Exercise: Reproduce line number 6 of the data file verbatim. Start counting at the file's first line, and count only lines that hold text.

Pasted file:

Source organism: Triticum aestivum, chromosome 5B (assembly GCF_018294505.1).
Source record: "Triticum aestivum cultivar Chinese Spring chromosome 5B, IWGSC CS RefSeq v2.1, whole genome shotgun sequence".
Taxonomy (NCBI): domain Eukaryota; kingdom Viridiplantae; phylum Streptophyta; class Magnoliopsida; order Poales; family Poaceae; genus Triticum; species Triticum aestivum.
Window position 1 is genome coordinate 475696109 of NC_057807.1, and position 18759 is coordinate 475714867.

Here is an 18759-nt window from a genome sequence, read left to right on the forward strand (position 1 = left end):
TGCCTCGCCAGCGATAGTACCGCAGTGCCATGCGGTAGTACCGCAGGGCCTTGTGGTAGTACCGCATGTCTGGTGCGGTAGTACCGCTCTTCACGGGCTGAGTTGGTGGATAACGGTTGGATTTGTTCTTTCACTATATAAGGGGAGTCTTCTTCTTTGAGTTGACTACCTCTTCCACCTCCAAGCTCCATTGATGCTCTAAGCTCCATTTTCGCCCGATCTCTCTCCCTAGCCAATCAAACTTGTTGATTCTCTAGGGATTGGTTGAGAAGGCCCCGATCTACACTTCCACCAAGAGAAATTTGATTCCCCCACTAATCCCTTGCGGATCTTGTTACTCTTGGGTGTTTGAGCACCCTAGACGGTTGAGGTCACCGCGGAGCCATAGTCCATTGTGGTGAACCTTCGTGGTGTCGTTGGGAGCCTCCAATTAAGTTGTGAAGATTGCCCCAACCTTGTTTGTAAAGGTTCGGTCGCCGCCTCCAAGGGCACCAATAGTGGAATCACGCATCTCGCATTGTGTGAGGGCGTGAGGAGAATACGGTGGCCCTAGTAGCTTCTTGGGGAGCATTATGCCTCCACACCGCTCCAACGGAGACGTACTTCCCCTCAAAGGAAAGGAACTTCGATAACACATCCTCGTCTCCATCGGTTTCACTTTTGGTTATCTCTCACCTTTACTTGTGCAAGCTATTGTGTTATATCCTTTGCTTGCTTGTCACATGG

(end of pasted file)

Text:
TGCCTCGCCAGCGATAGTACCGCAGTGCCATGCGGTAGTACCGCAGGGCCTTGTGGTAGTACCGCATGTCTGGTGCGGTAGTACCGCTCTTCACGGGCTGAGTTGGTGGATAACGGTTGGATTTGTTCTTTCACTATATAAGGGGAGTCTTCTTCTTTGAGTTGACTACCTCTTCCACCTCCAAGCTCCATTGATGCTCTAAGCTCCATTTTCGCCCGATCTCTCTCCCTAGCCAATCAAACTTGTTGATTCTCTAGGGATTGGTTGAGAAGGCCCCGATCTACACTTCCACCAAGAGAAATTTGATTCCCCCACTAATCCCTTGCGGATCTTGTTACTCTTGGGTGTTTGAGCACCCTAGACGGTTGAGGTCACCGCGGAGCCATAGTCCATTGTGGTGAACCTTCGTGGTGTCGTTGGGAGCCTCCAATTAAGTTGTGAAGATTGCCCCAACCTTGTTTGTAAAGGTTCGGTCGCCGCCTCCAAGGGCACCAATAGTGGAATCACGCATCTCGCATTGTGTGAGGGCGTGAGGAGAATACGGTGGCCCTAGTAGCTTCTTGGGGAGCATTATGCCTCCACACCGCTCCAACGGAGACGTACTTCCCCTCAAAGGAAAGGAACTTCGATAACACATCCTCGTCTCCATCGGTTTCACTTTTGGTTATCTCTCACCTTTACTTGTGCAAGCTATTGTGTTATATCCTTTGCTTGCTTGTCACATGG